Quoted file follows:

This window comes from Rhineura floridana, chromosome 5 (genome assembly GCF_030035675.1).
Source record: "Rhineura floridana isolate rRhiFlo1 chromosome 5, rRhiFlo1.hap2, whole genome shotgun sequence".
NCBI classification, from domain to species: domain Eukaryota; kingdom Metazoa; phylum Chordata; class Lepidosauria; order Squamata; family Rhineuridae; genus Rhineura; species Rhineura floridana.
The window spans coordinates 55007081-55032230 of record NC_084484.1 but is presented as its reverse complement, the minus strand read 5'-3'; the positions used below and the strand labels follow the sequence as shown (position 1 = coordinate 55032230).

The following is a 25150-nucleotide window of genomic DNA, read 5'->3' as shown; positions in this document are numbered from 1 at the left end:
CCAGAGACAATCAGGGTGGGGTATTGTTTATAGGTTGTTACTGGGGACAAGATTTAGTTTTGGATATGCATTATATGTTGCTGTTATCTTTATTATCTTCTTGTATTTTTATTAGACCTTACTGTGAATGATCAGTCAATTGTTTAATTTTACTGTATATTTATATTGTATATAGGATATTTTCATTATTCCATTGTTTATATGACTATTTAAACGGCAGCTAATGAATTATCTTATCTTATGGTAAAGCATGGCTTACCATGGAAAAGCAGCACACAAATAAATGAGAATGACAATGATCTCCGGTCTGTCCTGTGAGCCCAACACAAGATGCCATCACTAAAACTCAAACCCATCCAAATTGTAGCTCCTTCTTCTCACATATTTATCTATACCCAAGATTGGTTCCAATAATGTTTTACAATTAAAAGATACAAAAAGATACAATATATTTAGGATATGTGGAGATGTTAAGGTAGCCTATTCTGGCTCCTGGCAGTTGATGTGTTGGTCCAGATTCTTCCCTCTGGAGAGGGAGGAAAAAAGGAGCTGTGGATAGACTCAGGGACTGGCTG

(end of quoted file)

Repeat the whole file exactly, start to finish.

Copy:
This window comes from Rhineura floridana, chromosome 5 (genome assembly GCF_030035675.1).
Source record: "Rhineura floridana isolate rRhiFlo1 chromosome 5, rRhiFlo1.hap2, whole genome shotgun sequence".
NCBI classification, from domain to species: domain Eukaryota; kingdom Metazoa; phylum Chordata; class Lepidosauria; order Squamata; family Rhineuridae; genus Rhineura; species Rhineura floridana.
The window spans coordinates 55007081-55032230 of record NC_084484.1 but is presented as its reverse complement, the minus strand read 5'-3'; the positions used below and the strand labels follow the sequence as shown (position 1 = coordinate 55032230).

The following is a 25150-nucleotide window of genomic DNA, read 5'->3' as shown; positions in this document are numbered from 1 at the left end:
CCAGAGACAATCAGGGTGGGGTATTGTTTATAGGTTGTTACTGGGGACAAGATTTAGTTTTGGATATGCATTATATGTTGCTGTTATCTTTATTATCTTCTTGTATTTTTATTAGACCTTACTGTGAATGATCAGTCAATTGTTTAATTTTACTGTATATTTATATTGTATATAGGATATTTTCATTATTCCATTGTTTATATGACTATTTAAACGGCAGCTAATGAATTATCTTATCTTATGGTAAAGCATGGCTTACCATGGAAAAGCAGCACACAAATAAATGAGAATGACAATGATCTCCGGTCTGTCCTGTGAGCCCAACACAAGATGCCATCACTAAAACTCAAACCCATCCAAATTGTAGCTCCTTCTTCTCACATATTTATCTATACCCAAGATTGGTTCCAATAATGTTTTACAATTAAAAGATACAAAAAGATACAATATATTTAGGATATGTGGAGATGTTAAGGTAGCCTATTCTGGCTCCTGGCAGTTGATGTGTTGGTCCAGATTCTTCCCTCTGGAGAGGGAGGAAAAAAGGAGCTGTGGATAGACTCAGGGACTGGCTG